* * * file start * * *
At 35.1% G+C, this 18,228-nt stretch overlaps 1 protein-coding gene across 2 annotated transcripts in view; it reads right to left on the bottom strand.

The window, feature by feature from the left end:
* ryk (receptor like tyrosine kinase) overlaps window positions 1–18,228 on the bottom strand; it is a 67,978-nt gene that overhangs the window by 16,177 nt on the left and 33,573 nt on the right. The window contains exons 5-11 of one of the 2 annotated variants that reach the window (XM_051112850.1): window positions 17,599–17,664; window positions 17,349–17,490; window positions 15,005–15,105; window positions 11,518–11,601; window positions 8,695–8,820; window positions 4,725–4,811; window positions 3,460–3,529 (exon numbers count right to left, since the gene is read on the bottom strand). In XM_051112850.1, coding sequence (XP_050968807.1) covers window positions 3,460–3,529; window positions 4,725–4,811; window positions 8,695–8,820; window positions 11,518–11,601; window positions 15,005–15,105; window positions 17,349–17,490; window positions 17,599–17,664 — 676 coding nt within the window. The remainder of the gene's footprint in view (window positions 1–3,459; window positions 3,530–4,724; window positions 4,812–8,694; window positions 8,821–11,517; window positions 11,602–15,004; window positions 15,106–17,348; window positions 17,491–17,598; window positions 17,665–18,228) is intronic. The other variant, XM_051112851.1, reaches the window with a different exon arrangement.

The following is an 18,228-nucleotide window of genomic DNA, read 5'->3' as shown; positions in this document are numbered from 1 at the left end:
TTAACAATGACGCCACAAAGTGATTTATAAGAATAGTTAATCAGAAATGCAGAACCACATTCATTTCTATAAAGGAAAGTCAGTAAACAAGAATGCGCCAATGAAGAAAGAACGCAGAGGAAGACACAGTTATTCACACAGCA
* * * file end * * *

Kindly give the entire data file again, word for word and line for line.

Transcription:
At 35.1% G+C, this 18,228-nt stretch overlaps 1 protein-coding gene across 2 annotated transcripts in view; it reads right to left on the bottom strand.

The window, feature by feature from the left end:
* ryk (receptor like tyrosine kinase) overlaps window positions 1–18,228 on the bottom strand; it is a 67,978-nt gene that overhangs the window by 16,177 nt on the left and 33,573 nt on the right. The window contains exons 5-11 of one of the 2 annotated variants that reach the window (XM_051112850.1): window positions 17,599–17,664; window positions 17,349–17,490; window positions 15,005–15,105; window positions 11,518–11,601; window positions 8,695–8,820; window positions 4,725–4,811; window positions 3,460–3,529 (exon numbers count right to left, since the gene is read on the bottom strand). In XM_051112850.1, coding sequence (XP_050968807.1) covers window positions 3,460–3,529; window positions 4,725–4,811; window positions 8,695–8,820; window positions 11,518–11,601; window positions 15,005–15,105; window positions 17,349–17,490; window positions 17,599–17,664 — 676 coding nt within the window. The remainder of the gene's footprint in view (window positions 1–3,459; window positions 3,530–4,724; window positions 4,812–8,694; window positions 8,821–11,517; window positions 11,602–15,004; window positions 15,106–17,348; window positions 17,491–17,598; window positions 17,665–18,228) is intronic. The other variant, XM_051112851.1, reaches the window with a different exon arrangement.

The following is an 18,228-nucleotide window of genomic DNA, read 5'->3' as shown; positions in this document are numbered from 1 at the left end:
TTAACAATGACGCCACAAAGTGATTTATAAGAATAGTTAATCAGAAATGCAGAACCACATTCATTTCTATAAAGGAAAGTCAGTAAACAAGAATGCGCCAATGAAGAAAGAACGCAGAGGAAGACACAGTTATTCACACAGCA